Editorial: As long as veterans need shuttle program, keep increasing the funding

In a particularly tight budget year, in which increasing funding to pretty much anything was a dicey proposition, one program got an increase of nearly 18 percent from the county commissioners in the proposed budget for fiscal year 2020 released to the public on Tuesday. In fact, this particular program is now at about six times the funding level as when it launched in November 2012.

Not that anyone is complaining that funding is going up for the shuttle program that gets veterans to their medical appointments. More and more money is needed each year for a simple reason: More and more veterans are using it.


“It has become a kind of a hallmark of this county,” Commissioner Ed Rothstein, R-District 5, said last week. “This veterans program that we’ve built really is a model for the state and it becomes a signature project for this county, and we’re recognized that way.”

The Mike “Mad Dog” Sater Veterans Shuttle program transports veterans from their homes to Department of Veterans Affairs hospitals. The program had been slated to receive $142,000 for FY20, but the commissioners opted to bump up that number by $25,000 because of how much the program is growing. The VA offers free shuttles for veterans in Maryland as well, but Carroll County is among the only local jurisdictions that provide such a service.

“We’re trying to, as a county, step in a little, help ’em get to those services they have earned,” Commissioner Richard Weaver, R-District 2, said April 4. “This is not a giveaway or anything, this is part of their contract with the government.”

The shuttle launched in November 2012 with a $25,000 budget. At that time, shuttles operated three days a week, offering trips to VA facilities in Baltimore and Frederick. Carroll Transit System took over the shuttle’s operation in 2016, when routes were added and the shuttles began running five days a week. In FY17, the budget increased to $75,000, with an additional $31,000 for new vans. For FY18, $105,000 was budgeted for the program, followed by a budget of $102,000 for FY19. In January, the Department of Public Works requested an additional $40,000 to keep the shuttle running through June.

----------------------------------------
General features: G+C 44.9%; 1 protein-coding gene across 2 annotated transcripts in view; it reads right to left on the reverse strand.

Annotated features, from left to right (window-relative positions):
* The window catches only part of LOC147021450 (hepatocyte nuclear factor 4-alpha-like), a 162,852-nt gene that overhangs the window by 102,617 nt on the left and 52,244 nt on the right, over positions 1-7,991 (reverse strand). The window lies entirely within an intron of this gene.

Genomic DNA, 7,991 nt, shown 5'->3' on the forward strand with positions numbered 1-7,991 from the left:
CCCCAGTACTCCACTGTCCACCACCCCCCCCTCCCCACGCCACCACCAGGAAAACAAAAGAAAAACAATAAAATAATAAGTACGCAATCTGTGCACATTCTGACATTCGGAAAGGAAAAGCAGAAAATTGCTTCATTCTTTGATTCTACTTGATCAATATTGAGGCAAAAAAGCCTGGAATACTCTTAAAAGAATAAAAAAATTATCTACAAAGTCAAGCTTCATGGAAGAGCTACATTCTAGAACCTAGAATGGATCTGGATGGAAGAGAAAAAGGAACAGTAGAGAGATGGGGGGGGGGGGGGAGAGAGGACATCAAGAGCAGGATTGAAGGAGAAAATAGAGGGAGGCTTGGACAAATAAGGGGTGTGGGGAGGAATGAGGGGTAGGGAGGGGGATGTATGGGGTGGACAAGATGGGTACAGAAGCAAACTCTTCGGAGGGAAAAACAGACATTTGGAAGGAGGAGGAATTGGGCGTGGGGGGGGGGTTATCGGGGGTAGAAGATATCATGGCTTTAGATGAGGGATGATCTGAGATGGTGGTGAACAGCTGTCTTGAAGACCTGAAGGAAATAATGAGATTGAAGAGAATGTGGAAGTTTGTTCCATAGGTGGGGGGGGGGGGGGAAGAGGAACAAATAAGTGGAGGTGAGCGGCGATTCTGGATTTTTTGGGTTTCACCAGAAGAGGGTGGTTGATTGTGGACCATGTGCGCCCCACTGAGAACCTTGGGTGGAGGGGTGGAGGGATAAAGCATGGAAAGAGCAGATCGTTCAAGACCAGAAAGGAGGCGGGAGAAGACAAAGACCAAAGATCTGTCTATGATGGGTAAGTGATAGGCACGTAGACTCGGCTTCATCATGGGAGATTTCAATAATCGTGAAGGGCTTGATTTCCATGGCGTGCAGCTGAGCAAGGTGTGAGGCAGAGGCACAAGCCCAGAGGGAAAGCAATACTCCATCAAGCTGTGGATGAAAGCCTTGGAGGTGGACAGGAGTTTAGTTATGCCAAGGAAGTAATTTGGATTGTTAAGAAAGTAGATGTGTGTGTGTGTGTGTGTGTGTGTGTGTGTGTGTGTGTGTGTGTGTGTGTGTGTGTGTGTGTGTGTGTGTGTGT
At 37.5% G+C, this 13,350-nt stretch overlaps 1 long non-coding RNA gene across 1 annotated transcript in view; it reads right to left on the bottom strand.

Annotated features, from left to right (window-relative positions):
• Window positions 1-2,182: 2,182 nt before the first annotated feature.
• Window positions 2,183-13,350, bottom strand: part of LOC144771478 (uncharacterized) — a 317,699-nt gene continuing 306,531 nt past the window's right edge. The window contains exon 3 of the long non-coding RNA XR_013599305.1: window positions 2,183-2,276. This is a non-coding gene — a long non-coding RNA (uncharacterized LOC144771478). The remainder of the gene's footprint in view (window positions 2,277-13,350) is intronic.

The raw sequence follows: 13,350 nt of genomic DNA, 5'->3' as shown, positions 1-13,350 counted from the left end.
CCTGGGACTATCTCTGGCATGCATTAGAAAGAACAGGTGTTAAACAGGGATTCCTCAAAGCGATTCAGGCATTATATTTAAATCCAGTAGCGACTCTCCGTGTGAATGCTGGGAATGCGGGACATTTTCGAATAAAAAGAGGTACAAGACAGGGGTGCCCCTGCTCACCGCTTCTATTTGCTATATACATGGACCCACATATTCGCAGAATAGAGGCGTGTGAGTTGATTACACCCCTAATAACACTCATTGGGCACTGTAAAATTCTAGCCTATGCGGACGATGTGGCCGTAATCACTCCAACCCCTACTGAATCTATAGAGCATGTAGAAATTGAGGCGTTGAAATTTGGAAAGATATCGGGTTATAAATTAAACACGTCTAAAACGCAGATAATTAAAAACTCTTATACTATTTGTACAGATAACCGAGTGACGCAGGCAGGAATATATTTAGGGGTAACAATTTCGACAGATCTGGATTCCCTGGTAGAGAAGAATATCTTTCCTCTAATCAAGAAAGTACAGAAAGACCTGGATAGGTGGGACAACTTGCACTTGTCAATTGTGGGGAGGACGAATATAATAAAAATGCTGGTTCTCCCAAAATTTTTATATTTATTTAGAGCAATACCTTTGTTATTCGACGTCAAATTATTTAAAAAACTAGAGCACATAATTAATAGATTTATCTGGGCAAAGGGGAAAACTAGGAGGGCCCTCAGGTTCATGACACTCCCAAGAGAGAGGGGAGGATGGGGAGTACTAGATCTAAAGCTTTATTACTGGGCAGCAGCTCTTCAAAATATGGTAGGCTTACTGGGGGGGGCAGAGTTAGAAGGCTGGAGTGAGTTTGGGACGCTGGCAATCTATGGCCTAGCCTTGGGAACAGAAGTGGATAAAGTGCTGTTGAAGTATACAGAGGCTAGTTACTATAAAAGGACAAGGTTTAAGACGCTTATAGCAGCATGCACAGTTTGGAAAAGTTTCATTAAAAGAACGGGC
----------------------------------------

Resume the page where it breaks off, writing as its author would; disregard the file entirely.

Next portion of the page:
It’s not clear how much more ridership could grow, Stacey Nash, the county’s transportation grants coordinator, told us. In FY17, the shuttle made 271 home pickups. That number increased to 526 from Oct. 1 through February.

“The more people that know, the more veterans we can help, which is great,” Nash said. “But it’ll also increase ridership, which increases cost.”

The extra funding will help the program keep up with those costs, but more funding is likely to be needed as veterans continue to learn about and take advantage of it. Any veteran is eligible after being approved by the county. Celene Steckel, chief of the Carroll County Bureau of Aging and Disabilities, said veterans numbered more than 14,000 in Carroll based on the 2010 Census.

County officials discussed ways to curb rising costs April 4 and considered doing away with home pickups, as well as charging a fee for certain pickup points, round-trips and no-shows. They decided to keep the shuttle service as is. Now county officials are exploring options to partner with surrounding jurisdictions, such as Howard and Baltimore counties, as well as opportunities for grant funding to support the growing program.

We’ve always been in favor of the veterans shuttle program and hope partnerships can be explored to keep prices down without limiting something veterans have found to be tangibly helpful, as Rothstein noted last week.

“The key about this project is it really lays out that we are doing a service for our veterans, and not a flagpole or a monument like a lot of other jurisdictions are doing,” Rothstein said. “We’re actually providing a service to our veterans when they need it.”